“The Answer is Always More Art”

I recently read an article on Penny Arcade that got me thinking about the moé debate. The article itself, while completely unrelated to what I’m about to talk about, is a very good read, though, if you’re not hip to the Hitman: Absolution trailer controversy (A gaming issue), some details might fly past you. One quote from the article, however, stood out to me as particularly applicable to the moé debate:

The answer is always more art; the corollary to that is the answer is never less art.  If you start to think that less art is the answer, start over. That’s not the side you want to be on.

The Anti-Moé Brigade is characterized by their constant clamor for the destruction of moé, and their position that moé is a destructive force in the world of anime (Despite the fact that moé otaku are the current majority consumers of anime). Whether they also hold the deluded mindset that if they weren’t making moé, they’d make more things the Western fanbase would like, is debatable, but nevertheless, despite their claiming to still be fans of anime, they’re calling for the moé’s destruction.

Less art.

It even extends into things like the lolicon debate and the Kodomo no Jikan controversy, though, for things like those, we have a more familiar word for this phenomenon: Censorship. Though these issues are more controversial, the principle still applies: The Anti-Moé Brigade wants to put an end to moé simply because they don’t like it.  That’s what it boils down to. They think less art is the answer.

The beautiful thing about a medium is that anything can exist within it. A medium can tell any story, address any issue, and depict any subject. Literally anything can occur within the constraints of any given medium, including things that may be offensive to some people, even you or me. This extends to all people and all media, however within no work of media (Especially fiction) should there be any destruction of art just because one group of people finds it offensive.

Those of us who have realized that media does not have to our individual tastes and sensibilities 100% of the time already understand how absurd this kind of behaviour is. All of us can probably name examples of art or media we find uncomfortable, disturbing, or straight-up offensive. That doesn’t, however, give us the right to destroy that art or media.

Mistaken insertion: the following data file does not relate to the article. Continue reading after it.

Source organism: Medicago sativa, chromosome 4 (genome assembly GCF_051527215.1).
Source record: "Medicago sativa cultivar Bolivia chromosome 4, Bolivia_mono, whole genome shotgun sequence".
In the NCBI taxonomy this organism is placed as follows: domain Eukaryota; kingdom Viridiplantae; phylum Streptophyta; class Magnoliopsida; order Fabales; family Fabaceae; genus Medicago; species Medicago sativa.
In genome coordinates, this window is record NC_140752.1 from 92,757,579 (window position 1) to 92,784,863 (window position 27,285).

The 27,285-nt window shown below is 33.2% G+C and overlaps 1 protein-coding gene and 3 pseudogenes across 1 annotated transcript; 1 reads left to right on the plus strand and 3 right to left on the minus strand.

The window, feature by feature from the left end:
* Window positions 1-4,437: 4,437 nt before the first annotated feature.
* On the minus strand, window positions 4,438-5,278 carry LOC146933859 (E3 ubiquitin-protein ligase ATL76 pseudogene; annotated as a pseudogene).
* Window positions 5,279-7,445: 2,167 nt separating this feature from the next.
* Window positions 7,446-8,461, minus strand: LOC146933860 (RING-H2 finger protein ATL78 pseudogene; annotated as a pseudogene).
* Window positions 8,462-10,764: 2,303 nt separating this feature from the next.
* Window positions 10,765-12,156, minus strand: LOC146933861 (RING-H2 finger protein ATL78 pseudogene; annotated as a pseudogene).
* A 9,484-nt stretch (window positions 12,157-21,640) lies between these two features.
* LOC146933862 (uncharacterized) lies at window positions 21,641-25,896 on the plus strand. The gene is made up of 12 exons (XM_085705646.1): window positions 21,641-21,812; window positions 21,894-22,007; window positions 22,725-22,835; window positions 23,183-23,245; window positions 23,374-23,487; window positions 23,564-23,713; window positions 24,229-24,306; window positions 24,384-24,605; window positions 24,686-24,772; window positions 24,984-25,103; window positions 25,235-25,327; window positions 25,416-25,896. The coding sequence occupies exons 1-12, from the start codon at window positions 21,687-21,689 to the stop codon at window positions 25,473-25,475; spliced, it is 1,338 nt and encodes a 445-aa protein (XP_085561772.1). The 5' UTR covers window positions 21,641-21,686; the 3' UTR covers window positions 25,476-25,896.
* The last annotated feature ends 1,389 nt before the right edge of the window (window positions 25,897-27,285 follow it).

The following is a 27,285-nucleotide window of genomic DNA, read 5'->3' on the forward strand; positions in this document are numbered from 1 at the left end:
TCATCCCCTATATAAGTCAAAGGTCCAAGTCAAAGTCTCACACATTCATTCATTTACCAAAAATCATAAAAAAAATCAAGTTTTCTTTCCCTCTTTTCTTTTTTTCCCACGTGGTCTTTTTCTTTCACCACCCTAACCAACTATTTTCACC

That’s not to say that criticism of art and media is without value, but there is never any reason to call for the destruction of art. There is no way that the existence of moé will destroy the potential for existence of other types of anime. Likewise, there is no guarantee that the absence of moé will “make room” for more of those other types of anime. The presence of one does not preclude the existence of the other.

As fans of anime, we are all united in our appreciation for this artistic medium. However, the Anti-Moé Brigade, who are among the people who most tout anime’s artistic qualities above all others, are those who most wish to limit its potential.

The people who have called for the destruction of OreImo, Kissxsis, and Yosuga no Sora because of their incestuous themes:

Those who believe Astarotte’s Toy should not exist, simply based on its premise alone:

The individuals in high places whose over-reactive outrage helped push along the cancellation of Seven Seas’ US release of Kodomo no Jikan:

These people are harmful to anime and should be ashamed of themselves. Despite their much-touted intellectualism and alleged appreciation for anime as an art form, they are the ones closest to wishing for anime to be destroyed.


Stay frosty.

6 thoughts on ““The Answer is Always More Art””

  1. Great read from Penny Arcade. I kind of had to read the article to see what we’re in for. But you pretty much hit the nail on the head there. If there is something one doesn’t like, then the easiest thing to do is to simply not watch it, and let the rest of us enjoy what we like. It also goes back to that “show don’t tell” way of thinking. I’m not the one who’s too fond of over-ambiguity when it comes to anime. Granted I like getting something out of the anime I like to watch, but I don’t tend to act like I’m the smartest person in the world. I expect my anime to be uncensored rather than cut out because it disgust other people (a.k.a. people who watch Strike Witches for the military aspects yet hate the anime and claim the light novels are better because they don’t show “pantsu.”)

  2. Apparently, you’ve acquired a bit of a negative presence elsewhere on the internets for this article. I suppose some people actually have an image of you running around attempting to subvert the Anti-Moé Brigade™ in their quest to mock lesser nerds. On the other hand, there’s outright playing ostrich with the topic in regards to there not being a loosely-collective effort to demean, ostracize, and supplant others tastes.

    1. And that to me is a good thing. If Anubis is stirring the pot, and getting attention then that means the pro-moe side of the fandom is finally allowing their voice to be heard. That’s what we want. Both sides need to be heard, so that the unbiased listener out there can make up their own mind about the subject. Good work Anubis! Keep stirring the pot! Who knows maybe in about 10-15 years we’ll have an honest discussion about this material. Granted it’ll be the same diatribe ad infinitum, but maybe now moe will be taken a little more seriously and show that there are fans out there willing to defend what they love, despite the criticism.

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